Two years ago, Randall Tharp fished a nearly-flawless Forrest Wood Cup on Lake Ouachita but took second to Scott Martin and a big school of offshore bass.
Tharp prepared for the 2013 Cup knowing that deep fish weren’t an option on the Red River: everything was shallow and positioned around dense cover – right in his wheelhouse.
Coming in to the tournament, Tharp had located a handful of productive backwater areas in Pool 5. He was convinced that the bigger bites that came from the main river were random, whereas the backwater kickers, while extremely difficult, could be patterned.
On day one, he learned several other pros had found those same areas and he was forced to regroup and reassess. By Sunday, he was fishing two spots – one a finger off the river located three miles north of Red River South Marina, and the other a lily pad field adjacent to the marina.
Tharp started each of the last three days on the finger, one of the few areas lined with homes. He’d throw a bluegill-colored 3/8-ounce 4x4 Swim Jig with a Strike King Rage Craw Trailer (green pumpkin) on the side that featured a mud bank. Once the sun got up around 9 a.m., he’d bounce over and fish the longer riprap stretch with a Lucky Craft 1.5 squarebill crankbait (TO color).
After losing three quality fish on the swim jig Saturday, Tharp instinctively opted for a frog on the mud bank Sunday and that gut feeling proved correct as he caught one of his three big fish on his very first cast with a Spro Bronzeye Junior 60 (white with orange tails).
In the afternoon, he returned to the backwater area near the marina, which was within walking distance of the campground where Tharp and his wife Sara stayed for the week. That backwater featured some of the thickest vegetation in the system and it’s the area that coughed up most of the 18-8 from day one.
Sunday, it produced the other two kickers, these coming on a black and blue Bronzeye 65. Tharp would pick apart certain areas with his Power-Poles down, saturating stretches with repeated casts.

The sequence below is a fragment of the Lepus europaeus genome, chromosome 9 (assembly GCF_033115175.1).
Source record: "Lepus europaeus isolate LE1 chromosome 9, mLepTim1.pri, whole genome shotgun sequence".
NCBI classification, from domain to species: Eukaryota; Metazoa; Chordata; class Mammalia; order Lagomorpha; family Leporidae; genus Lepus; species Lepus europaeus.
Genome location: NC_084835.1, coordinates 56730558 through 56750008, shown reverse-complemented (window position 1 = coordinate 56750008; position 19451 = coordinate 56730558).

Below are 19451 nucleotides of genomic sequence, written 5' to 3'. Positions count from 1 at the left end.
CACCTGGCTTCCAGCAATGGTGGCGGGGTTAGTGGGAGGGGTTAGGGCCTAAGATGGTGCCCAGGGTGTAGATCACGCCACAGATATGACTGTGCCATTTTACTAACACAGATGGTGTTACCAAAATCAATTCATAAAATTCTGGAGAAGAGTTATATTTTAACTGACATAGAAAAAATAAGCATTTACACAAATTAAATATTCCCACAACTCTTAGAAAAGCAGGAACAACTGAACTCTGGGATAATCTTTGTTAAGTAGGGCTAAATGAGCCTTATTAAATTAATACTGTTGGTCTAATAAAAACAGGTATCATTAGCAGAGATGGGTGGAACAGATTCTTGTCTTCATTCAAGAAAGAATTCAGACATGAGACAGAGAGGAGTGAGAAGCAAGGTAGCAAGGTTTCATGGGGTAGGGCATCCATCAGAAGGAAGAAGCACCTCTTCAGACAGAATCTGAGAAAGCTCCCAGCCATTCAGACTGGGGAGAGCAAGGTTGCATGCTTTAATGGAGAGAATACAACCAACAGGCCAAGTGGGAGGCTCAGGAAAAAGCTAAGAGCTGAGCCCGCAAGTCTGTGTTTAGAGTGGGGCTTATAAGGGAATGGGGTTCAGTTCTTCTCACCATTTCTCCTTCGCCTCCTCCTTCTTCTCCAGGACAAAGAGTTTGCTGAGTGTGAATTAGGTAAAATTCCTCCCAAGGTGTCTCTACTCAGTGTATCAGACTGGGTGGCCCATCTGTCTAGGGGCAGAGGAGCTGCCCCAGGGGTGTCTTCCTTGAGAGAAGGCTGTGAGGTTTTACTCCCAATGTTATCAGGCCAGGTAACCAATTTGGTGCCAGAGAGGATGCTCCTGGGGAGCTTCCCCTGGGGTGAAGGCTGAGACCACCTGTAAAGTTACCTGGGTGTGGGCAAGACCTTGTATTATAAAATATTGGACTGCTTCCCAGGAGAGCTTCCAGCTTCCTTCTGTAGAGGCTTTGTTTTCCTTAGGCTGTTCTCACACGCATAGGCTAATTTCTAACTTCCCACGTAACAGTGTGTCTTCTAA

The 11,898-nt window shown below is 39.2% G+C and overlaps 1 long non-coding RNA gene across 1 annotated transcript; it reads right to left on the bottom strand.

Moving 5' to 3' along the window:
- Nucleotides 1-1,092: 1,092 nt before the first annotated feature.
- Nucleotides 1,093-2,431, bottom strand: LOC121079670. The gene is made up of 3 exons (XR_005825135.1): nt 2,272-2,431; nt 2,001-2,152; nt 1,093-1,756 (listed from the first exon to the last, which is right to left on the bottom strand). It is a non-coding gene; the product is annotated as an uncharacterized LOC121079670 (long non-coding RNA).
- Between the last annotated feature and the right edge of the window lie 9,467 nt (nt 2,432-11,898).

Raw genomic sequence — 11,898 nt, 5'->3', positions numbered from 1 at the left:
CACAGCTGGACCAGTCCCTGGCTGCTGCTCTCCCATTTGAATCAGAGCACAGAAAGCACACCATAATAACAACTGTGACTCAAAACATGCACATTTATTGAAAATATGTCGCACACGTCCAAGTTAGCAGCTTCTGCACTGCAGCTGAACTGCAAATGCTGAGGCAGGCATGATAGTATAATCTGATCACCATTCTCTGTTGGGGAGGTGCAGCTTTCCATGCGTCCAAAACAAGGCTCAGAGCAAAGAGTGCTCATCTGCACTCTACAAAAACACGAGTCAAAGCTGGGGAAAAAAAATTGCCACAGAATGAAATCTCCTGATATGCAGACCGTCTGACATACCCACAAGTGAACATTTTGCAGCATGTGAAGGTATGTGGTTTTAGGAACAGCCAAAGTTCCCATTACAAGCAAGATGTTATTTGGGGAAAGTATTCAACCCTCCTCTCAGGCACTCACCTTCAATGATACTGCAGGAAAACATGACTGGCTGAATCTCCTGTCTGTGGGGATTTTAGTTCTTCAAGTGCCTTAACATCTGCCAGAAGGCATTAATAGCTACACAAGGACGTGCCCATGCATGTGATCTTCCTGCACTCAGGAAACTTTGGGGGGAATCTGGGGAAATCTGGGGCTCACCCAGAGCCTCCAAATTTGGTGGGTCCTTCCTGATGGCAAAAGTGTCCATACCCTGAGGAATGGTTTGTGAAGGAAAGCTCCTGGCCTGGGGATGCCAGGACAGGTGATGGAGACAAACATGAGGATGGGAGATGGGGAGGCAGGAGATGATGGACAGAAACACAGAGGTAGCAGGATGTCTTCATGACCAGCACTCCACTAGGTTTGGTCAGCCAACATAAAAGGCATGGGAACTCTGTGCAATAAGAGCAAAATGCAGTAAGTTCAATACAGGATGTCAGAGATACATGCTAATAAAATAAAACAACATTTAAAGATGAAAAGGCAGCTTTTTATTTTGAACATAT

“On the last day of pre-practice, I caught 20 pounds in about 30 minutes in that area and knew I was on something special,” he said.
Early in the week, Tharp was surprised at how few bites he was getting. Instead of the 40 or 50 he received in practice, he was now down to a dozen or so per day. In fact, he was fishless for the first three hours of the tournament. On Sunday, he caught only seven keepers, but they weighed 14 pounds even, more than enough to fend off a hard-charging Jacob Wheeler.
Tharp’s cumulative weight for the week was 53 pounds, 2 ounces.
“The key this week was the swim jig, but today I wanted bigger hooks, bigger line and a bigger rod and that’s where the frog came in,” he said of Sunday’s final round.
Six years ago the EverStart pro was a contractor and a successful regional fisherman in north Alabama. Now with an FLW Tour win on Okeechobee and a Forrest Wood Cup title, he’s regarded as one of the best shallow sticks on the planet.
For winning the most lucrative tournament in bass fishing, Tharp earned $500,000.
“Last year when the schedule came out and I saw that the Cup was going back to the Red River and Shreveport, this was all I could think about; I knew that it was going to be my time. A lot of the lakes we go to don’t afford me the opportunity to win. But this is the way I like to fish,” Tharp said.
Wheeler threatens for repeat, finishes second
For the second consecutive day, Wheeler brought in the heaviest stringer, but it wasn’t enough to overtake Tharp and repeat as Forrest Wood Cup champion. On Sunday, he weighed a 14-pound, 3-ounce frog stringer and finished the tournament with a cumulative weight of 49 pounds, 2 ounces. With only 7 pounds on day one, Wheeler started the tournament in 40th place and finished second, earning $75,000.
“I was behind the 8-ball; I had to catch them,” said the 22-year-old Indiana pro.
Earlier in the week, Wheeler flipped a Trigger X Goo Bug on the main river. On Saturday, he put a quick limit in the boat flipping and then honed in on the frog pattern. By Sunday, he was frog fishing almost exclusively with a Spro Bronzeye 65 in nasty shad color. He had two backwater areas south of the takeoff, the better of the two known as Do Not Dredge, or the Gator Hole.
Wheeler would idle all the way back, dodging stumps until he reached the thickest lily pads he could find.
“The bass were keying on bluegills,” Wheeler said. “Everything looked good, but they were setting up on a shallow ridge within the pads. I fished every pad and every pocket thoroughly and my arms are killing from twitching that frog non-stop.”
When Wheeler entered Do Not Dredge, he’d make a few casts with a drop-shot and a Trigger X Probe Worm around the rocky opening. Then he’d make a few casts with a buzzbait around the timber before picking up the frog. Wheeler said the frog bite would peak around 1 p.m. when the weather started to get hot each day.
“When the water in my areas dropped 10 degrees the first morning, that really hurt. But it was exciting to have a chance to be the first two-time Cup champion,” he said.